It was unlikely that South Africa’s best kept secrets would remain in Soweto forever. David Westhead and John Cole have come in and snapped up some prodigal works from fresh talent in and around Soweto and exhibited them at the Oxo Tower on London’s Southbank in a concept entitled Wembley to Soweto.

The Umuzi Photography club in conjunction with David Westhead and John Cole from Wilton Pictures recently exhibited the works of eight talented young photographers at the Oxo Tower on London’s Southbank. The exhibition named Wembley to Soweto is a collage of life for these eight young adults interspersed with photos from the 2010 Fifa World cup. The exhibition stands as a terse reminder that service delivery in many parts of Africa is still a pipedream.

While the images speak for themselves I had the chance to interview three of the photographers who are emerging as a talent to be reckoned with. First was Thapelo Motsumi, he stands nervously with hands in his pockets, a camera slung over his shoulder, Thapelo graduated high school last year and is currently on a gap year doing freelance photography for places such as Marie Claire and Vice. His philosophy on photography is simple, ‘I like pictures that have an impact, pictures that show peoples lives.’ His pictures at the exhibition sold out within hours and it’s not hard to see why, the simplicity and beauty in the still images stands in contrast to the subject matter, life in the township.

Shonnez Cassim knows what she wants and is on her way to getting it, a 19 year old student at the University of Johannesburg, Shonnez small frame may fool you but her personality and enthusiasm dwarf her pint size physique. She would like to integrate photography into child psychology and create a learning program for children who in turn would teach other children in the community. As she explains, ‘I’d just like to make a difference.’ For Shonnez there is something powerful in photography that highlights how little things people take for granted can have such a powerful impact on others.

Last up due to her shyness is Patience Ndhlovu, even though her hands flutter nervously and her voice comes out just louder than a whisper her photography speaks volumes, she explains that, ‘ If I want to tell people something I always know that it doesn’t have to be verbal, I can do it with pictures.’ A sixteen year old student with ambition, Patience is not just happy doing photography but also wants to be an accountant whilst continuing with her photographic work.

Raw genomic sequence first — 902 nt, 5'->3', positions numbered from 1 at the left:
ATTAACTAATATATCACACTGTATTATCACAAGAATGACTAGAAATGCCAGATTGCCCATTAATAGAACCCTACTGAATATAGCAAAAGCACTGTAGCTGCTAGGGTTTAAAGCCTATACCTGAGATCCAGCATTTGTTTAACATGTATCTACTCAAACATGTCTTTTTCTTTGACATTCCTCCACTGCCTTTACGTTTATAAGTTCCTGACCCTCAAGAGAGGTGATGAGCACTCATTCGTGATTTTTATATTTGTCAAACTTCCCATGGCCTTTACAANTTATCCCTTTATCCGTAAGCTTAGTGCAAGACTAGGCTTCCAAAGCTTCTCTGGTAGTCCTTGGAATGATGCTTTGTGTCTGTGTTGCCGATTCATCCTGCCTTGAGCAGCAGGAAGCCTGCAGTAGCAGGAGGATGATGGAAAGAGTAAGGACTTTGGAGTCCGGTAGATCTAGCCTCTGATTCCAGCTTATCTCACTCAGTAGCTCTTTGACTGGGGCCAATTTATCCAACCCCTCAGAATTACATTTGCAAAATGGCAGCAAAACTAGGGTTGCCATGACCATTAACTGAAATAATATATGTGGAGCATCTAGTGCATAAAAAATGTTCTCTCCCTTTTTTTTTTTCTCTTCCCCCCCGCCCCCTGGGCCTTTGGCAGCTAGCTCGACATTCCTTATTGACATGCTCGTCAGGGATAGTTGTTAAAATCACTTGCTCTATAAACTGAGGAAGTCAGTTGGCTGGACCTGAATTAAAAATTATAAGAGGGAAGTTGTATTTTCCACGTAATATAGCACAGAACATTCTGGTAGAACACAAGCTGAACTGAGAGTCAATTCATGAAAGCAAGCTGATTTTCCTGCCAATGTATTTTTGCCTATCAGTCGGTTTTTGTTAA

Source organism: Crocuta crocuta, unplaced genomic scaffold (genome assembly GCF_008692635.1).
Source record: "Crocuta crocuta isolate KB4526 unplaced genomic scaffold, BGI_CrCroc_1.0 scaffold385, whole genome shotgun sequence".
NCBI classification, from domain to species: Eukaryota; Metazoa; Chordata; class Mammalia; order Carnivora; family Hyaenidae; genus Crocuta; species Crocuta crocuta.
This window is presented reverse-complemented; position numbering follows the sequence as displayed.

The Umuzi Photography club started with disposable cameras and a handful of students in 2009 to the present where they run courses from introduction to photography to advanced photography. Their successful model of teaching young disadvantaged children to show their world in photos is one that is going to see photography changing. With Wilton pictures involved in projects in other countries with similar backgrounds such as Brazil, with children from the favellas against the backdrop of the 2014 Fifa World Cup, this mode of photography could effect change that governments have failed to.

Umuzi in the meanwhile is set to expand their current model within South Africa, having already had over 150 students in Johannesburg pass through their learning centre in Bramfontein they are now looking towards expansion in Cape Town. One thing is for certain, the photographers from the Umuzi Photography club have taken a subject bled dry by the media and introduced a fresh new perspective into it. For more information on the exhibition check out their homepage or go to